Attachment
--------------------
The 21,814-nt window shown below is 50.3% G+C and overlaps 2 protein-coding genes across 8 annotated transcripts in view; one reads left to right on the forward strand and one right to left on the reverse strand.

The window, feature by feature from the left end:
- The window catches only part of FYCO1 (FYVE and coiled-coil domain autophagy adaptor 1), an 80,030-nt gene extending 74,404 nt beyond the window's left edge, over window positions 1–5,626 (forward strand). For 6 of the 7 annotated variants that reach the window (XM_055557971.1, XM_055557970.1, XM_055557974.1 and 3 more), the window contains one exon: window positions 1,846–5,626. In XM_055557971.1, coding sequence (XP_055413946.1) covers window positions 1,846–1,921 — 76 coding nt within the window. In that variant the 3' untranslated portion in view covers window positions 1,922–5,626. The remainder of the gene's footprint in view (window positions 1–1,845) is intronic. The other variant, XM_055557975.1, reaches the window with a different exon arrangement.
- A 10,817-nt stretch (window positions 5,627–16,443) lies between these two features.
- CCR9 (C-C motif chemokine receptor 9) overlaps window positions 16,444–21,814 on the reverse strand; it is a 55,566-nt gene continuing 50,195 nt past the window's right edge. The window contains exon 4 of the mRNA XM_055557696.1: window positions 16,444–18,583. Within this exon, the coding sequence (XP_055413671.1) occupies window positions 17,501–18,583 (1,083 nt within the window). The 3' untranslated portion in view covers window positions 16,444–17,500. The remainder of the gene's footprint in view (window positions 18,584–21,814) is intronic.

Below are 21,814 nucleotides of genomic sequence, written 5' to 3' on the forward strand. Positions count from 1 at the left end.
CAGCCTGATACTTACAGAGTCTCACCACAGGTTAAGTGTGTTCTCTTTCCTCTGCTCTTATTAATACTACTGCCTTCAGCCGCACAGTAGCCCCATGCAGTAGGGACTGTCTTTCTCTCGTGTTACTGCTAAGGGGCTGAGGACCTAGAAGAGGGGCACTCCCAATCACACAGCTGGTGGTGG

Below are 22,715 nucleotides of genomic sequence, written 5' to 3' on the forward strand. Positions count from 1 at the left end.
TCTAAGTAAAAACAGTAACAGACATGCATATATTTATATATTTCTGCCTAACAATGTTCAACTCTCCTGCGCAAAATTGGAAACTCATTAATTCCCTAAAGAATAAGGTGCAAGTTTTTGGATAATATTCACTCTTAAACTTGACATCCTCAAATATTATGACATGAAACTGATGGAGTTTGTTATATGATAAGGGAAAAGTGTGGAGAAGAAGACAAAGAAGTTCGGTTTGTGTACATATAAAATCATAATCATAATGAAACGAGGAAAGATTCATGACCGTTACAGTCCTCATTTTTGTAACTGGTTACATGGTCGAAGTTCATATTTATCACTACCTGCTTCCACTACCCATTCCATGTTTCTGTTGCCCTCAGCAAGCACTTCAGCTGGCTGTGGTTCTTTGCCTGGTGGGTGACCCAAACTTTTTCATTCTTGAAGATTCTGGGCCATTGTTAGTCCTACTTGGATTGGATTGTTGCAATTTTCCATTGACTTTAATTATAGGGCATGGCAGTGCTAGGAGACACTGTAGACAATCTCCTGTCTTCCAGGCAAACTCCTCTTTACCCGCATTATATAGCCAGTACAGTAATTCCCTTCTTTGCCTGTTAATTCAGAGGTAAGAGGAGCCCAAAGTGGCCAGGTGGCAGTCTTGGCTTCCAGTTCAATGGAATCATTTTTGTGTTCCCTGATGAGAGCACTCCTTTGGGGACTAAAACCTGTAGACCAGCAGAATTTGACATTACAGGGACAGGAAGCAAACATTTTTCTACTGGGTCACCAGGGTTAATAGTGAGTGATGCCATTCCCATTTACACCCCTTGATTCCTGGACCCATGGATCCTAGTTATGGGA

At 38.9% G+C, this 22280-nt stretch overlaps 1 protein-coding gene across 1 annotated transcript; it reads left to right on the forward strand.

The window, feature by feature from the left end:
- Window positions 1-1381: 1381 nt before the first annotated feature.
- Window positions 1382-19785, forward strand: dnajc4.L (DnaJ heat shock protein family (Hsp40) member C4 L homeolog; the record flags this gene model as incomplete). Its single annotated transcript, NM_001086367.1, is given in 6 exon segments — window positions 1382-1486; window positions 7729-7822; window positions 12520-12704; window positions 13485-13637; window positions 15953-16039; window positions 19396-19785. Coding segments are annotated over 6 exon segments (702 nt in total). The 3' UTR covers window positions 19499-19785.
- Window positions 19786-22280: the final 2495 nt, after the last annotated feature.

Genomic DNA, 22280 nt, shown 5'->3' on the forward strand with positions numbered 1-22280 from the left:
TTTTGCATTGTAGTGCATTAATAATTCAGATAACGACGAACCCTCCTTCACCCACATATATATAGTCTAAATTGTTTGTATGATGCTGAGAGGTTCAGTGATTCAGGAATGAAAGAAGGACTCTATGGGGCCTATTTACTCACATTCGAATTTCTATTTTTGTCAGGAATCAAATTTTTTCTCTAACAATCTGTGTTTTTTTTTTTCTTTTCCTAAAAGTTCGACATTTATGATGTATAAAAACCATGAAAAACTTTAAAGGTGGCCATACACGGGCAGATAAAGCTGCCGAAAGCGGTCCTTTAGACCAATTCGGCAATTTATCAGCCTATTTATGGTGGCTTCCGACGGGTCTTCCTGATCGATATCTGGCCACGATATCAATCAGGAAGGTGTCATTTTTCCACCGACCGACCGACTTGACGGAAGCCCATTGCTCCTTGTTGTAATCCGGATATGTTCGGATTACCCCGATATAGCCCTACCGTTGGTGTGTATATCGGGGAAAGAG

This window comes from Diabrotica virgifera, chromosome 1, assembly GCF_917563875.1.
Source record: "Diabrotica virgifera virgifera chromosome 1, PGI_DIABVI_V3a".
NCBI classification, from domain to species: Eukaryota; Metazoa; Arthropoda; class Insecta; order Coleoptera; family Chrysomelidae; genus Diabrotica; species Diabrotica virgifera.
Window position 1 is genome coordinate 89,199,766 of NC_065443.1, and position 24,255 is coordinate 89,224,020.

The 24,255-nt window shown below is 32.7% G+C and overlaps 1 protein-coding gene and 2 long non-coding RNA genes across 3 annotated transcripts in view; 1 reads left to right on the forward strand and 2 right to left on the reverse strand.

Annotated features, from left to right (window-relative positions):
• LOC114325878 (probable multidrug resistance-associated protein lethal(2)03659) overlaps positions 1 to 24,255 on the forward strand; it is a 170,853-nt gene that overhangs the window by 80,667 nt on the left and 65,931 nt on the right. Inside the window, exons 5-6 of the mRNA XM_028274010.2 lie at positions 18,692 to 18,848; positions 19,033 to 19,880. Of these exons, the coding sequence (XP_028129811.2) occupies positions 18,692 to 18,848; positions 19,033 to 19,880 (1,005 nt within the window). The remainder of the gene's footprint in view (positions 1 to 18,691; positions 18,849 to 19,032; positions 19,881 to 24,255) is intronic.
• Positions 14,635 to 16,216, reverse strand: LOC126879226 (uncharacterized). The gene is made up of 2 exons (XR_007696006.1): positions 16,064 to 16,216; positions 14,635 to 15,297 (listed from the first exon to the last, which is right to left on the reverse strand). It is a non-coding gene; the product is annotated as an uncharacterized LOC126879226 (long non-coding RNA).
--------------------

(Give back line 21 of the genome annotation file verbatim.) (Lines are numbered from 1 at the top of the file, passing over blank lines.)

The 24,255-nt window shown below is 32.7% G+C and overlaps 1 protein-coding gene and 2 long non-coding RNA genes across 3 annotated transcripts in view; 1 reads left to right on the forward strand and 2 right to left on the reverse strand.